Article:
SailNet Community - View Single Post - Fixed vs. Folding Props: How Much Difference?
View Single Post
post #9 of Old 07-14-2007
Senior Member
Valiente's Avatar
Join Date: Jun 2006
Location: Toronto
Posts: 5,491
Thanks: 0
Thanked 2 Times in 2 Posts
Rep Power: 12
Out of curiosity, find out what kind of props you have. Some are better under power than others. A Pearson 30 is about as representative a '70s design as can be imagined (like a Catalina 30, but less common), so I have a good idea of your hull shape. Let's assume you have an Atomic 4 or a Yanmar 18 HP as a motor. The fixed prop will likely be a 12 x 6 or 7 Michigan Wheel two-blade, with about an inch of tip clearance. The folder will likely be a Gori or a Martec two-blade of about 11 x 8. This means you will need more revs to get the same speed with the folder, but you will have slightly more thrust and a finer control at low speeds. This is desirable in docking and maneuvering. Allow me to give you an example: With a fixed prop, my "dead slow" in forward was about 2.6 knots. Consequently, I learned to shift into neutral and coast into dock, depending on winds blowing me on or off. I could, however, make 5.6 knots in flat water at half-throttle. At full throttle I could make 6.5, but cavitation and the noise made it hardly worth it.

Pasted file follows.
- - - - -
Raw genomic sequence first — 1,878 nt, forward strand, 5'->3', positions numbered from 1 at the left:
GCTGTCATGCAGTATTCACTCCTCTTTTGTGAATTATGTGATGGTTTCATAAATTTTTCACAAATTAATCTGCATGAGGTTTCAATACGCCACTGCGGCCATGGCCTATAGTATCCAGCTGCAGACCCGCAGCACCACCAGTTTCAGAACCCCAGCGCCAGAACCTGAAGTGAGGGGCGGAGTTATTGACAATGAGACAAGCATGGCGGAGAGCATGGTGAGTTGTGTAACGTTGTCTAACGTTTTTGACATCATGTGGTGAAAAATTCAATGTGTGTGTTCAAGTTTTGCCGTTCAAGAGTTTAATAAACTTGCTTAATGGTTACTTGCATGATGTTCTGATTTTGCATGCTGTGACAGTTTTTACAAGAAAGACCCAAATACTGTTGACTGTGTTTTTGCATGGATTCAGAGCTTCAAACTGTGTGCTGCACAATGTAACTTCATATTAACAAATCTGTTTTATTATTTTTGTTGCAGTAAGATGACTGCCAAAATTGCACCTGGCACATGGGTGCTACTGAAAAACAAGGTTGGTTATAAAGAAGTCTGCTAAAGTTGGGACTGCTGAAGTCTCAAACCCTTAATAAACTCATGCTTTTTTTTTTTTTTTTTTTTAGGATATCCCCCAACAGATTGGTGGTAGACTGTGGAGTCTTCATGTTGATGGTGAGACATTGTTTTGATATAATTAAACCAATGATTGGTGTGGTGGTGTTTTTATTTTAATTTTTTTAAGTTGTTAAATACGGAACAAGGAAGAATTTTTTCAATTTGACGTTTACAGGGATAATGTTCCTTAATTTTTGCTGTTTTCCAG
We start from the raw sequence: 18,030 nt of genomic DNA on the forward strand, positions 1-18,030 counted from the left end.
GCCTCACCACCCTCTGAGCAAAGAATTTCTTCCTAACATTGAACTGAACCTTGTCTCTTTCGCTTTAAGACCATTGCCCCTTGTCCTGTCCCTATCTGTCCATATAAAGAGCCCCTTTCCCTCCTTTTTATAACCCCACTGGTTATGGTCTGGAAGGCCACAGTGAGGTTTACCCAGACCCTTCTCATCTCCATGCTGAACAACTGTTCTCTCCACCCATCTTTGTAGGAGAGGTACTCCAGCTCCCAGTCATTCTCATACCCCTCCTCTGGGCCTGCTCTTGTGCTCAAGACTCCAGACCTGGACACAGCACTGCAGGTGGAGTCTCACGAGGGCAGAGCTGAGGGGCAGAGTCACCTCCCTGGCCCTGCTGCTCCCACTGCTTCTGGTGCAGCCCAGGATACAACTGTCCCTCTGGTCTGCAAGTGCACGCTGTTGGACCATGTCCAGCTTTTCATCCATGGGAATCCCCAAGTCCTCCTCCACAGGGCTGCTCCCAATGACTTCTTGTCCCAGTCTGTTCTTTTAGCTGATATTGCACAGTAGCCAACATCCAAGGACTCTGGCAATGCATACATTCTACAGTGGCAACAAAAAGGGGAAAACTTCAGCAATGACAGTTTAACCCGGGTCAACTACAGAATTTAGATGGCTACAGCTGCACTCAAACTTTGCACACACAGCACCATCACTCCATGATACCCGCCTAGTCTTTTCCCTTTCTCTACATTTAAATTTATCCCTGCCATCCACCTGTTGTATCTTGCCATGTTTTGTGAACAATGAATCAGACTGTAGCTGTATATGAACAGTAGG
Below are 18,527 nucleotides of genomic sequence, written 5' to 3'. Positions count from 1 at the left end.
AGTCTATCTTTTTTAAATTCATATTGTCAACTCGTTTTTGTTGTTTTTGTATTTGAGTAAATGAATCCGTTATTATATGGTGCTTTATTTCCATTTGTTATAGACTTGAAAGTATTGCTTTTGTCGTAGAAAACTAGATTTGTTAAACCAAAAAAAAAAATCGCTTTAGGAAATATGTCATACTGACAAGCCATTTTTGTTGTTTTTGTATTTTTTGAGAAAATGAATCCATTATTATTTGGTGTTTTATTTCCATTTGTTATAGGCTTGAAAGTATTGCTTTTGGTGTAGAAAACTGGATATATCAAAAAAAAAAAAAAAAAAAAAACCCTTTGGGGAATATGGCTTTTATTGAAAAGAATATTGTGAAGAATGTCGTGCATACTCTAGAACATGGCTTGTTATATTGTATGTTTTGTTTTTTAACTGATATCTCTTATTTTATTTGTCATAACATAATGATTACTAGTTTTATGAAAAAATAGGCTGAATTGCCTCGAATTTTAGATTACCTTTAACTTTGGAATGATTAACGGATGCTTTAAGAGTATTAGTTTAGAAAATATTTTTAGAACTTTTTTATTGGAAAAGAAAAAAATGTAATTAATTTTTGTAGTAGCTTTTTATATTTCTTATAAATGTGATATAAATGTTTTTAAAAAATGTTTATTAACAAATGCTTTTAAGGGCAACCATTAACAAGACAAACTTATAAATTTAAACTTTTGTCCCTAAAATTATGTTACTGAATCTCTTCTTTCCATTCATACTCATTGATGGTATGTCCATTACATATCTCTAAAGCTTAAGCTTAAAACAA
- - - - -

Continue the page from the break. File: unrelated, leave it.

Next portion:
By contrast, my "dead slow" with a Gori folder was 1.5 knots, and my stopping and reversing power were increased by about 25%. I also suffered less from prop walk, which meant that I actually used the engine MORE with a folder, because I could maneuver with more throttle control when I had options under 2 knots of speed over ground. I would also reverse off the dock instead of simply pushing the boat backwards with the engine in neutral and then hopping on amidships and throwing the tiller over until my bow had cleared and I could push the shifter into forward.

As for sailing, I gained approximately 1/2 knot in speed under equivalent wind conditions. I actually had to mentally shift my sail changing "bands" in the sense that I would opt for a No. 2 sail if the wind was over 12 knots for a daysail whereas I would have waited for 14 knots with the old fixed prop. The reason? I had less resistance under the boat and its sailing characteristics became noticeably livelier (as did its acceleration) in light-to-medium airs.

My experiences with a folder contributed greatly to our decision to purchase a feathering VariProp for our ocean cruiser...the pluses greatly outweigh the few minuses in my view.

But don't throw out the fixed prop...if the folder is damaged, you've got a solution one hour in a TraveLift can effect.
Valiente is offline  
Quote Share with Facebook
For the best viewing experience please update your browser to Google Chrome